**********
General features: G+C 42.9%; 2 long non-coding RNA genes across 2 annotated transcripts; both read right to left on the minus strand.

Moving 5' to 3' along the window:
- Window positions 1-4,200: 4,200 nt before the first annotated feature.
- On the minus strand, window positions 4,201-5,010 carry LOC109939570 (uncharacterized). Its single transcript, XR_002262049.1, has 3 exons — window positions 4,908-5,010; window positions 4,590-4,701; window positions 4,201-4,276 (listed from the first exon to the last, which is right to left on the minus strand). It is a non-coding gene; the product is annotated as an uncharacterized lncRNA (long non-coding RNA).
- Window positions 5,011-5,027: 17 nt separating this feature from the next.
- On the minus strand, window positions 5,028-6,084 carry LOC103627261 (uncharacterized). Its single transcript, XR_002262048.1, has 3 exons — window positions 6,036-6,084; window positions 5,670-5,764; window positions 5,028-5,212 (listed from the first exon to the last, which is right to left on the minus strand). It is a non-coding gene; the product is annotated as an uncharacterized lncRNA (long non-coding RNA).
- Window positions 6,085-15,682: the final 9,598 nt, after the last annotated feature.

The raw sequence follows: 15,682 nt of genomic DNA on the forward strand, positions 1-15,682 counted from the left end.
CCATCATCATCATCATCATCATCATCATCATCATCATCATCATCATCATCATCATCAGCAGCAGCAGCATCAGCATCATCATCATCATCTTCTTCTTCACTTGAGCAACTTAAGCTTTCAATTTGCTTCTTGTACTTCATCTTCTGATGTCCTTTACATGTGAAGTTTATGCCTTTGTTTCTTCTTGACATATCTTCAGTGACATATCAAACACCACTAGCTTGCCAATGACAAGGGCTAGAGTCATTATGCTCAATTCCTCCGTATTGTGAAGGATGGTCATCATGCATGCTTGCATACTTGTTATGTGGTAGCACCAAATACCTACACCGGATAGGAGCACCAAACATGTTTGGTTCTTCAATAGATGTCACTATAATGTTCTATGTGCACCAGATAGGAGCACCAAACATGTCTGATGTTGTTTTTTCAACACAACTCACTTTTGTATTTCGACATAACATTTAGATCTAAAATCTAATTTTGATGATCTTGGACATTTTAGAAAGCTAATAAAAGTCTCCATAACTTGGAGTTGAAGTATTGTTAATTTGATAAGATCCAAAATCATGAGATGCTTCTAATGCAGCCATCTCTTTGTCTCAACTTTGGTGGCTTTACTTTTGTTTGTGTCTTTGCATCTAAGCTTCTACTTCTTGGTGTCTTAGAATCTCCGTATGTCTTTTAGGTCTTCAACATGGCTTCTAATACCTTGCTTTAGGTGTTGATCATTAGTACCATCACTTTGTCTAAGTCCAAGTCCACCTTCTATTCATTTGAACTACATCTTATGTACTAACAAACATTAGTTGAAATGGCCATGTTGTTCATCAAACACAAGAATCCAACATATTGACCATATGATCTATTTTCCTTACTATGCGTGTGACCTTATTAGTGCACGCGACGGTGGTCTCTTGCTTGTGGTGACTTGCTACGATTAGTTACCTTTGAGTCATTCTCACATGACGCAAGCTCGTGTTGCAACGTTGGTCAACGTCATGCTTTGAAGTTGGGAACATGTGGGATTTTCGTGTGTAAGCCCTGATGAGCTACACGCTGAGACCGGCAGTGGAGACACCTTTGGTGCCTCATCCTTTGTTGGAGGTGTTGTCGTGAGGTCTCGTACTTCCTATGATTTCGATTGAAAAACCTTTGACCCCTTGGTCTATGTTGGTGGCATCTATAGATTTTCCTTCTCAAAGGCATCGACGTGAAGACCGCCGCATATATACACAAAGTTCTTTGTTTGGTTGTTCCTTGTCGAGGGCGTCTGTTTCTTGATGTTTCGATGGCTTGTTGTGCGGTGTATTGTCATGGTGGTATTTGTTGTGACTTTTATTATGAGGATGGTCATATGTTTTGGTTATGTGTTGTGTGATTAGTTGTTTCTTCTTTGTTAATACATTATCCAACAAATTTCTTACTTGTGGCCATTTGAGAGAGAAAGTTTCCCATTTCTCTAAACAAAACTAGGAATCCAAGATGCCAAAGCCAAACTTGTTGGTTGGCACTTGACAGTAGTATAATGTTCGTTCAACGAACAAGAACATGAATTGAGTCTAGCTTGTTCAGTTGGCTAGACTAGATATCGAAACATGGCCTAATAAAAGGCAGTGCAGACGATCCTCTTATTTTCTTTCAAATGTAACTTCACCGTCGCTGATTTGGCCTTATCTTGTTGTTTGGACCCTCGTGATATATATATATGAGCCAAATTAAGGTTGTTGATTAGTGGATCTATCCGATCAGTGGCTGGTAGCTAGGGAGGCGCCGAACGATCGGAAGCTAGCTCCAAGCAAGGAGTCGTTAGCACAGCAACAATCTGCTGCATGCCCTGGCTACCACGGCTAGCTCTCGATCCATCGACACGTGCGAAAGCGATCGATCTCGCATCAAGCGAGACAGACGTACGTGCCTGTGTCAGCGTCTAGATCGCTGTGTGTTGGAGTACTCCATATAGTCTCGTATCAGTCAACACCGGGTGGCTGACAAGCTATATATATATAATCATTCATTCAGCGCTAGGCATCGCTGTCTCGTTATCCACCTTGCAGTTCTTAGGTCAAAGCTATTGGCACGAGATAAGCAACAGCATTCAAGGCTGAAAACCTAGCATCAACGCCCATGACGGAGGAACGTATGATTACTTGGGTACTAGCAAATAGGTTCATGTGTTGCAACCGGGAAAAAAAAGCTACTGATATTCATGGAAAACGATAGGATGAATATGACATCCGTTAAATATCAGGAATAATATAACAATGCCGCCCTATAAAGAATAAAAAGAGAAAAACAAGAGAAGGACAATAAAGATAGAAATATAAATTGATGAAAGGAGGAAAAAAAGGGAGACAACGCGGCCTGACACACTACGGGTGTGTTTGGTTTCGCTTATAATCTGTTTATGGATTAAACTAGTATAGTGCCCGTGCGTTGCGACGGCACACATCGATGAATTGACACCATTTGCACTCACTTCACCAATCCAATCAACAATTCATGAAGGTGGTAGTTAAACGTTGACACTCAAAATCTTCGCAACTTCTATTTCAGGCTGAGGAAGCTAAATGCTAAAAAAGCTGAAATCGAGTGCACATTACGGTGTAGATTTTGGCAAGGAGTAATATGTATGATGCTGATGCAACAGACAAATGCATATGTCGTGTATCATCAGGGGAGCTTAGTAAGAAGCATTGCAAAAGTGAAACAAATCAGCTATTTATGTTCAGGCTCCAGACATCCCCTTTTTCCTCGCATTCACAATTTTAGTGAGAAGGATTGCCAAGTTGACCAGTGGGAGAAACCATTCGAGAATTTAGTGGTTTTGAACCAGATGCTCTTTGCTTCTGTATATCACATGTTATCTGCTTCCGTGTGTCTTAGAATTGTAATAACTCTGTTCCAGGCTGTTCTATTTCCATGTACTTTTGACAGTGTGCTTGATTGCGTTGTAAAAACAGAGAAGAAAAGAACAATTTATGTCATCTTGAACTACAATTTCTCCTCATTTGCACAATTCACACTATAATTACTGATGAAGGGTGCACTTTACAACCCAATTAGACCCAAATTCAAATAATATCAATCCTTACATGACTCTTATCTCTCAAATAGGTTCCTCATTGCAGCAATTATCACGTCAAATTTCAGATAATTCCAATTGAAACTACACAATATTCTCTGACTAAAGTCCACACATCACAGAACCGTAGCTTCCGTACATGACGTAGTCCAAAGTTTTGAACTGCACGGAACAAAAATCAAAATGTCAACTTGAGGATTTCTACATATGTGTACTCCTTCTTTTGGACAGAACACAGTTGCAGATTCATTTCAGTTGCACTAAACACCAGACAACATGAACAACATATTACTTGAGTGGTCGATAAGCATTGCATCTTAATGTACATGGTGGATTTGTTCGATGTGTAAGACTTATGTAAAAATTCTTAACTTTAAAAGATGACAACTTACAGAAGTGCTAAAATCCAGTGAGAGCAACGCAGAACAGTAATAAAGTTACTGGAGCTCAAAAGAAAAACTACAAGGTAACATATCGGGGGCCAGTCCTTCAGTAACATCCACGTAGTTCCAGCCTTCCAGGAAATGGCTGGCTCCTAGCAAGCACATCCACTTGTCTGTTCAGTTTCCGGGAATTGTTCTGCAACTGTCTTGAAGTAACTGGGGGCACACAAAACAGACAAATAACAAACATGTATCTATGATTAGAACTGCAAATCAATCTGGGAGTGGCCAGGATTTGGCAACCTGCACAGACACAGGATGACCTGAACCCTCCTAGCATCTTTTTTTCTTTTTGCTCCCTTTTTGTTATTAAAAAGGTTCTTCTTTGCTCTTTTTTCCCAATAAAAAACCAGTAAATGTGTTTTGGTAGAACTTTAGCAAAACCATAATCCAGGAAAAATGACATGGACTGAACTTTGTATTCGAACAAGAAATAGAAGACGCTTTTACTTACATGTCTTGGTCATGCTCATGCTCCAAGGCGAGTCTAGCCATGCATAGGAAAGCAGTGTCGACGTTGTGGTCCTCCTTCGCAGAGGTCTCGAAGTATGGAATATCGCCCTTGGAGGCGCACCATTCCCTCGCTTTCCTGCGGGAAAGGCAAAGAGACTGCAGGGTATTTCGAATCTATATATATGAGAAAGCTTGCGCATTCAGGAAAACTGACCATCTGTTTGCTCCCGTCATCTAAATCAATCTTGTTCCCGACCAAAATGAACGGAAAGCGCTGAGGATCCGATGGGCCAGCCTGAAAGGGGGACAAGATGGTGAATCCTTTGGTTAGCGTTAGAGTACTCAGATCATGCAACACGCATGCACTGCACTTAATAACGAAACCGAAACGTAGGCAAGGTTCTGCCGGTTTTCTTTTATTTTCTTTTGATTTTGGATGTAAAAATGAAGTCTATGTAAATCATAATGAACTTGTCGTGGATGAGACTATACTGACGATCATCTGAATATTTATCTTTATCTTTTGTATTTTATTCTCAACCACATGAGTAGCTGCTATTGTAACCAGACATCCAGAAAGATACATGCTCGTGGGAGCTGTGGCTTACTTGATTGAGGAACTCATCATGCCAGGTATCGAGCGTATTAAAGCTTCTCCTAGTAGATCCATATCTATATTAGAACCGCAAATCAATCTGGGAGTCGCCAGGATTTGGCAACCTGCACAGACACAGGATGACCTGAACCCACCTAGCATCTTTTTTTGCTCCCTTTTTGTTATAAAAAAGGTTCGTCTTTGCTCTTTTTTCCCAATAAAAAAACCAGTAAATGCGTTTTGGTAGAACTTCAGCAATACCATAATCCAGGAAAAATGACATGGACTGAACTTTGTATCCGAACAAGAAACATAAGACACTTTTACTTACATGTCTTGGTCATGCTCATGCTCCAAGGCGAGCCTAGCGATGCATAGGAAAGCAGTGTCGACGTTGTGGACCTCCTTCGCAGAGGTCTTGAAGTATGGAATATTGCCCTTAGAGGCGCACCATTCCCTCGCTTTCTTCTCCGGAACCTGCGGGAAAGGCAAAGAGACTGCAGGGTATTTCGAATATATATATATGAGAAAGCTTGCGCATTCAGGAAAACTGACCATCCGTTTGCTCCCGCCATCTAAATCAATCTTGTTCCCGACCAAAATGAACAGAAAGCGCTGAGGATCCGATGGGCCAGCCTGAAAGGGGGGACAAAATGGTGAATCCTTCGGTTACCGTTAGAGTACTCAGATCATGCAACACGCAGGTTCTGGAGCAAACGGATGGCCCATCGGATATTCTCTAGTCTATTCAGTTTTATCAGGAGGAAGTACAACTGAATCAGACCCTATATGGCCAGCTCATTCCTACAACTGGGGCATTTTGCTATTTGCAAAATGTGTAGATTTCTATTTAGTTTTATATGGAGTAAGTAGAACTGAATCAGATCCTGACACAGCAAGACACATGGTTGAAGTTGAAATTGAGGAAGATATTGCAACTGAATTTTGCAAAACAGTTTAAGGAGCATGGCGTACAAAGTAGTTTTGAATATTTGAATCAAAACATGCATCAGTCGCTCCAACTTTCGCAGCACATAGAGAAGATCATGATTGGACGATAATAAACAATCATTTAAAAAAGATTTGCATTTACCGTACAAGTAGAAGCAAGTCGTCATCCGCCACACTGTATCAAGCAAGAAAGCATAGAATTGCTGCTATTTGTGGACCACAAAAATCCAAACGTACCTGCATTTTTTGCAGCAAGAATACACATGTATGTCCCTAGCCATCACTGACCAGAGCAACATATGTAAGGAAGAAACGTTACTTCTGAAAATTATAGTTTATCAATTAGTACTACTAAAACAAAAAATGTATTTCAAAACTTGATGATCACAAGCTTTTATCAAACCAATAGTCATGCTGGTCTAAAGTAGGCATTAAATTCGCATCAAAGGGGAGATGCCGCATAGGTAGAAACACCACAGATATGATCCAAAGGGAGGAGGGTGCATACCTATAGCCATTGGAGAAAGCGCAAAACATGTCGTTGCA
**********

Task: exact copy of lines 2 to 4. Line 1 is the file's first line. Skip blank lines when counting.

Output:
Moving 5' to 3' along the window:
- Window positions 1-4,200: 4,200 nt before the first annotated feature.
- On the minus strand, window positions 4,201-5,010 carry LOC109939570 (uncharacterized). Its single transcript, XR_002262049.1, has 3 exons — window positions 4,908-5,010; window positions 4,590-4,701; window positions 4,201-4,276 (listed from the first exon to the last, which is right to left on the minus strand). It is a non-coding gene; the product is annotated as an uncharacterized lncRNA (long non-coding RNA).